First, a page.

The Country and the Children


Lativa, an independent country, is situated in north-eastern Europe with a coastline along the Baltic Sea; Latvia is geographically the middle of the three former Soviet Baltic republics.

It has language links with Lithuania to the south and historical and ecumenical ties with Estonia to the north. Latvia regained its independence following the collapse of the Soviet Union in 1991 and has enjoyed stability ever since. Presence of a large ethnic Russian minority is a sensitive issue.

Area: 64,589 km² (24,937 sq. mi.)

Terrain: Fertile low-lying plains predominate in central Latvia, highlands in Vidzeme and Latgale to the east, and hilly moraine in the western Kurzeme region. Forests cover one-third of the country, with over 3,000 small lakes and numerous bogs.

The climate is temperate and wet, with four seasons of almost equal length. January temperatures average -5°C (23°F); with July temperatures averaging 17°C (63°F).

Religions practiced in Latvia include Lutheran, Orthodox, and Roman Catholic. The language spoken is Latvian. Russian also is spoken by most people. The literacy rate is 99%.

Natural resources include peat, limestone, dolomite, amber, hydropower, wood, arable land.

Agriculture products are primarily grain, sugar beets, potatoes, vegetables; beef, pork, milk, eggs; fish. Industries include automotive industry, railroad cars, agricultural machinery, fertilizers, electronics, synthetic fibers, pharmaceuticals, processed foods, and textiles.

Latvia is a stable democracy and has one of the fastest growing economies in the European Union. On January 1, 2014, Latvia joined the euro zone. Most goods and services can be found in the capital of Latvia, Riga. However, in other areas outside of the capital, many western goods and services cannot be located.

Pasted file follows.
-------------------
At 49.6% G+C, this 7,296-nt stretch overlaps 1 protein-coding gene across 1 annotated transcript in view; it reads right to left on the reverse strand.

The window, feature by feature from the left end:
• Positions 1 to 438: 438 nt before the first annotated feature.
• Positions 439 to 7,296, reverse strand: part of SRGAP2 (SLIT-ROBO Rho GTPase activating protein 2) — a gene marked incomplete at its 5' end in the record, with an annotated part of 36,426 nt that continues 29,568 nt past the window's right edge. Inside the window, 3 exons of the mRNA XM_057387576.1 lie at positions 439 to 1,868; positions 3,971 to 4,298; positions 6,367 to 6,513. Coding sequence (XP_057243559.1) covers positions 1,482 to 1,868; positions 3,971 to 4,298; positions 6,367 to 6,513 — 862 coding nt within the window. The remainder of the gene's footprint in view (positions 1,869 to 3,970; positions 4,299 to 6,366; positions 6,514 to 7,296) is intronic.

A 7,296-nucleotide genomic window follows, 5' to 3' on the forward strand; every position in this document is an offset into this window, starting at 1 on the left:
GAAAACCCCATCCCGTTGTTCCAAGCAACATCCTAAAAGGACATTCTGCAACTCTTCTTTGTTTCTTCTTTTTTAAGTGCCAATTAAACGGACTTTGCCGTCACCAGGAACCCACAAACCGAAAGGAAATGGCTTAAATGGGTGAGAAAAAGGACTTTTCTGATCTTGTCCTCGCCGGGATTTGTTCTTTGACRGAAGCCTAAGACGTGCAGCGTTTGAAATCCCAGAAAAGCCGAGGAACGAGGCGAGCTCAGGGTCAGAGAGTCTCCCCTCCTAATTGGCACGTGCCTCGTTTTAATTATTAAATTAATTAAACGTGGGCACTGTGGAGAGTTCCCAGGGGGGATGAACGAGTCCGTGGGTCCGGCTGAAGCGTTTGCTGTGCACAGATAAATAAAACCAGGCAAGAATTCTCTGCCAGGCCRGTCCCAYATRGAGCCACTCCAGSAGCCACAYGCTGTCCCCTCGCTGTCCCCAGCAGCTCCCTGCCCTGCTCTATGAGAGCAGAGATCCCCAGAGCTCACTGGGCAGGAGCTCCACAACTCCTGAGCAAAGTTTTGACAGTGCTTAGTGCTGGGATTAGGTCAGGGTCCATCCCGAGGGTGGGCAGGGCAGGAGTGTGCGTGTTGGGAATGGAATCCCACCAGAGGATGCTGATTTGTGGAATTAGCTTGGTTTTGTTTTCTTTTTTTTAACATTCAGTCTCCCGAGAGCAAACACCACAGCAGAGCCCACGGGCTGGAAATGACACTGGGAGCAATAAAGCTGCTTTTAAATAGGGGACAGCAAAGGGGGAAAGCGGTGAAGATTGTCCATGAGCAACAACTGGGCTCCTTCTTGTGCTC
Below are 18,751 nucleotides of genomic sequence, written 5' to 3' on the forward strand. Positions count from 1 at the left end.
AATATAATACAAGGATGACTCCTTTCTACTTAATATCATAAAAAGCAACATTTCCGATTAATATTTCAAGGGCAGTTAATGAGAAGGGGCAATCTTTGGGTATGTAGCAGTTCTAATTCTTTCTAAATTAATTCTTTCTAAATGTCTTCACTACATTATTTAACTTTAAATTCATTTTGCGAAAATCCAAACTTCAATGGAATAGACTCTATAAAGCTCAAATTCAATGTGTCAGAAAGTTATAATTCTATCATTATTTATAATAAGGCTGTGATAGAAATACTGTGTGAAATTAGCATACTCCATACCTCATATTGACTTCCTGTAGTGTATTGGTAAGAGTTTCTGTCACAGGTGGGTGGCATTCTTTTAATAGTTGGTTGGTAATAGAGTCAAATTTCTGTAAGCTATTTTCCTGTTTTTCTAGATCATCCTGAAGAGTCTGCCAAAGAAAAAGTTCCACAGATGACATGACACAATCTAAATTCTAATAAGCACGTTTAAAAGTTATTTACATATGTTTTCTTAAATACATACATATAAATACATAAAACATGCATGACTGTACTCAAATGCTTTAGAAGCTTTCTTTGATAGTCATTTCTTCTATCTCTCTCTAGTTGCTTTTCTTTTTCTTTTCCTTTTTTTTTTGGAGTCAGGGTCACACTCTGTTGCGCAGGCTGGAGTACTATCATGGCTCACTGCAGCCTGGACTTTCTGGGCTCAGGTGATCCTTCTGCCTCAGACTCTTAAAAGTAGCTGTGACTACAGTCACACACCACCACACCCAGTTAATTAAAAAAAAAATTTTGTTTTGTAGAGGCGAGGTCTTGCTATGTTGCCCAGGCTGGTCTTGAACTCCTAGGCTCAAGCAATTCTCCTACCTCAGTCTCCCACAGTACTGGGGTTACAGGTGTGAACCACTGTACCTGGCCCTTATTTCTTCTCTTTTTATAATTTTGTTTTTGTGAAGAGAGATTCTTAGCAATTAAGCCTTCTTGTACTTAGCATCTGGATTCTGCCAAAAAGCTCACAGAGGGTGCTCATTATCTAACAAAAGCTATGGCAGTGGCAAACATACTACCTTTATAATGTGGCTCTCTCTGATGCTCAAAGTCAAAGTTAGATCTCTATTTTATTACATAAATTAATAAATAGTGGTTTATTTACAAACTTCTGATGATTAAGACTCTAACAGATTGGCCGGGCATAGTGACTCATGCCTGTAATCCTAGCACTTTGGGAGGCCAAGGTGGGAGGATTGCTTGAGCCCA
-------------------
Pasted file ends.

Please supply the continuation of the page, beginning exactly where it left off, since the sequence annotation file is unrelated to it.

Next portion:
Children are placed for adoption due to family dysfunction, including neglect, abuse, mental illness and/or domestic violence, much as they are here in America. There are also social factors, such as poverty and lack of acceptance for single mothers that can contribute to a child being placed for adoption.

Most children in need of adoption in Latvia are age 9 and up, or part of a sibling group. Younger children with various degrees of special needs requiring medical attention are also available. Both girls and boys are available. Children available for adoption live in orphanages. Some special needs children can be in foster care and be available.

Latvia has specific requirements that a child must meet in order to be eligible for adoption. You cannot adopt a child in Latvia unless he or she meets these requirements. The Ministry of Children’s Welfare may provide you with a referral for a child based on a review of your dossier and the needs of a specific child in Latvia. In general, families need to be open to children who are older, age 9 up to 15 years of age.

Children’s Health at Placement

The children are tested, at minimum, for TB, HIV/AIDS, VDRL (syphilis), parasites, and Hepatitis B. Special Needs children are available for adoption. CCAI wants families to have a realistic expectation of their adopted child and what their first few weeks together may be like. It is important to remember that an orphanage is not a home, so some of the children may have:

  • parasites
  • physical or mental developmental delays
  • malnutrition
  • colds
  • rashes
  • scabies
  • bug bites
  • effects from water and/or air pollution

For more information on known health risks in Latvia, please visit the World Health Organization’s website at